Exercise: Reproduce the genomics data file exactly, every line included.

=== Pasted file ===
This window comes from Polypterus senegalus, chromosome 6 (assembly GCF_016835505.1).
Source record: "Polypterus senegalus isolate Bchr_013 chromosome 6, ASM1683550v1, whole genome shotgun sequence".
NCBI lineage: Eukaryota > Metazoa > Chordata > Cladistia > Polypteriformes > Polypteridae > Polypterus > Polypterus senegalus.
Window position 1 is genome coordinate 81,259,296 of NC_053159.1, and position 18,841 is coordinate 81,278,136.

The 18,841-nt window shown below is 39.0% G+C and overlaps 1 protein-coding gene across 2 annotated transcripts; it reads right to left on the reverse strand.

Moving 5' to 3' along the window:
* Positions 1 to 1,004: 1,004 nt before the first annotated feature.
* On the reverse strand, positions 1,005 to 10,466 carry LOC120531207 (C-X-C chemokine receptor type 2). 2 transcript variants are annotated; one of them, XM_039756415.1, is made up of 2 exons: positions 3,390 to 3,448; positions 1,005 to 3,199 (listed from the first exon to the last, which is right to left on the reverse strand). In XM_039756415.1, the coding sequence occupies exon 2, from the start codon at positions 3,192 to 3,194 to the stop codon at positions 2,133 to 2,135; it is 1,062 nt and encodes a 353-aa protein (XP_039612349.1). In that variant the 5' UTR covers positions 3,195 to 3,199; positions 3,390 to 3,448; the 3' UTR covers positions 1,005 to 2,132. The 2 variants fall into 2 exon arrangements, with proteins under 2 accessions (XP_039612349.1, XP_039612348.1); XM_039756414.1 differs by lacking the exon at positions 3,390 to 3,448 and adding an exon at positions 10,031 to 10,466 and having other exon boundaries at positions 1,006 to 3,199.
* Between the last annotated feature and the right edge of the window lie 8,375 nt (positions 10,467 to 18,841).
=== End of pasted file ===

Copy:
This window comes from Polypterus senegalus, chromosome 6 (assembly GCF_016835505.1).
Source record: "Polypterus senegalus isolate Bchr_013 chromosome 6, ASM1683550v1, whole genome shotgun sequence".
NCBI lineage: Eukaryota > Metazoa > Chordata > Cladistia > Polypteriformes > Polypteridae > Polypterus > Polypterus senegalus.
Window position 1 is genome coordinate 81,259,296 of NC_053159.1, and position 18,841 is coordinate 81,278,136.

The 18,841-nt window shown below is 39.0% G+C and overlaps 1 protein-coding gene across 2 annotated transcripts; it reads right to left on the reverse strand.

Moving 5' to 3' along the window:
* Positions 1 to 1,004: 1,004 nt before the first annotated feature.
* On the reverse strand, positions 1,005 to 10,466 carry LOC120531207 (C-X-C chemokine receptor type 2). 2 transcript variants are annotated; one of them, XM_039756415.1, is made up of 2 exons: positions 3,390 to 3,448; positions 1,005 to 3,199 (listed from the first exon to the last, which is right to left on the reverse strand). In XM_039756415.1, the coding sequence occupies exon 2, from the start codon at positions 3,192 to 3,194 to the stop codon at positions 2,133 to 2,135; it is 1,062 nt and encodes a 353-aa protein (XP_039612349.1). In that variant the 5' UTR covers positions 3,195 to 3,199; positions 3,390 to 3,448; the 3' UTR covers positions 1,005 to 2,132. The 2 variants fall into 2 exon arrangements, with proteins under 2 accessions (XP_039612349.1, XP_039612348.1); XM_039756414.1 differs by lacking the exon at positions 3,390 to 3,448 and adding an exon at positions 10,031 to 10,466 and having other exon boundaries at positions 1,006 to 3,199.
* Between the last annotated feature and the right edge of the window lie 8,375 nt (positions 10,467 to 18,841).